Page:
Wicked is a richly woven tapestry of top-class entertainment, powerful performances, and unforgettable spectacle. Wicked is not so much a prelude but an impassioned and political parallel tale that weaves itself effortlessly and perceptively through the loose threads of The Wizard of Oz: from the silver slippers to the Scarecrow, the musical leaves no stone, or song, unturned. Continue reading “Review: Wicked UK Tour”
The glitz, the glamour, the agony, the tragedy: Ria Jones is the Greatest Star of All
Sunset Boulevard: the glitz, the glamour, the agony, the tragedy. Based on Billy Wilder’s 1950 meta-cinematic masterpiece about damaging Hollywood stardom, Andrew Lloyd Webber’s musical adaptation makes a star of its leading lady. As the iconic, inimitable Norma Desmond, the faded silent-film star and fantasist who’s lusting after a young man, and her adoring fans, to love her again, Ria Jones is ready for her close-up, and it’s a masterclass.
As in the film, the musical opens with a man floating face down in the pool of Norma Desmond’s mansion, but unlike the film, the pool and the unfortunate man are projected onto two moveable panels that then become part of the infamous Paramount lot that Norma loves so much, lending some metatheatrics to the stage as well as the screen. Douglas O’Connell’s projections are not just crafty scenic design – the excitement of the car chase captured in quick cuts; the street outside Schwab’s Drugstore busy with big-shots and bystanders – but, along with Colin Richmond’s grand-yet-just-past-their-glory sets, they are clever storytelling devices. Continue reading “Review: Sunset Boulevard UK Tour”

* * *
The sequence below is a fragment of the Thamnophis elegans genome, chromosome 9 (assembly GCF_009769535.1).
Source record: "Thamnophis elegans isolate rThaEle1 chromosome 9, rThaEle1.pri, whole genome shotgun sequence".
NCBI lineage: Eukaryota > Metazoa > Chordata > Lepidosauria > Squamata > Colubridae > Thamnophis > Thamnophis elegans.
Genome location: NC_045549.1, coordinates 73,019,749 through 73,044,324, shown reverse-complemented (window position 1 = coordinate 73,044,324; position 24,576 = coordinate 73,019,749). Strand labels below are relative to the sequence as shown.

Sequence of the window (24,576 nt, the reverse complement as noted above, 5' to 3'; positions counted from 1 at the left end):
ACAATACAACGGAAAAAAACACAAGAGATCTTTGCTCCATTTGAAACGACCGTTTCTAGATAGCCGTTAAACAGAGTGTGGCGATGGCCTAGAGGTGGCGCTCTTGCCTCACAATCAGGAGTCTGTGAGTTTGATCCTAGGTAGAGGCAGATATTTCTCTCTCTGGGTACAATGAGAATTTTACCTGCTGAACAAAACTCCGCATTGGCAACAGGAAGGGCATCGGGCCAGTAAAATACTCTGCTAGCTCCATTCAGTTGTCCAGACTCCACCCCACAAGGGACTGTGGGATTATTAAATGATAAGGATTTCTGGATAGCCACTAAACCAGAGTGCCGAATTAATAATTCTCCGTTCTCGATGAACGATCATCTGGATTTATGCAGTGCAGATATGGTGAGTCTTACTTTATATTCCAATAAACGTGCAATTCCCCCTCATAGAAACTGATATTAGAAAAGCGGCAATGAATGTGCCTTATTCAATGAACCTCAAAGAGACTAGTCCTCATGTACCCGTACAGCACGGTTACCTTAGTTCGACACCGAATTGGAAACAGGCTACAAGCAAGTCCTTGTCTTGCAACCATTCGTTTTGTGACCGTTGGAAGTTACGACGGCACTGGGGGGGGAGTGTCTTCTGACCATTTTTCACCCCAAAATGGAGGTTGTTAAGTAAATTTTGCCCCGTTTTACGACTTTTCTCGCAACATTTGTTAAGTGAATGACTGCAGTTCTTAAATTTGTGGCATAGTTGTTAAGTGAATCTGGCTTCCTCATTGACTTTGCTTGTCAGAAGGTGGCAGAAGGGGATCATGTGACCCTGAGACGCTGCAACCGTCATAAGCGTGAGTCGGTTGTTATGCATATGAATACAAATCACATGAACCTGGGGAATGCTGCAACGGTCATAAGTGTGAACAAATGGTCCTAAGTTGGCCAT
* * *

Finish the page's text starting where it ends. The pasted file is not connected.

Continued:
This is not a moment, it’s a movement
This is it: ‘The Room Where It Happens’. It’s here. ‘It‘ is Hamilton, and after a fortnight of previews, the musical chronicling the finding, founding, and fight for American freedom through the life of founding father Alexander Hamilton, it’s finally open at the Victoria Palace Theatre in London’s West End. With so much hype and hysteria, just what is it about Hamilton that makes us all want to be in ‘The Room Where It Happens’?
Telling history through rap, hip-hop, and R&B, composer Lin-Manuel Miranda makes America’s past matter through contemporary music and a cast-of-colour who play the mostly white political players of the late-18th century. With characters and songs taking their cue both from the founding fathers who wrote America into existence and the rappers and musicians who use real-life experience to write their way to respect, Hamilton fuses the present, the past, and the future – the finale asks, ‘Who Lives, Who Dies, Who Tells Your Story?’ – into a harmonious whole with a heart that beats and breaks and aches. Hamilton tells not only a political history but a private one, with the story centring on the opposing views of Hamilton and his perpetual rival, Aaron Burr (Sir): one waits for it, the other works non-stop; one stands for nothing, the other rises up; one dies, the other survives.
Hamilton, like America, is ‘young, scrappy, and hungry’, a nobody who arrives in New York to be a new man, and Burr, his nemesis, is a waiter who will do anything to win but has much, much more to lose. Hamilton, and history, hangs in the balance between the two men. Continue reading “Review: Hamilton – An American Musical”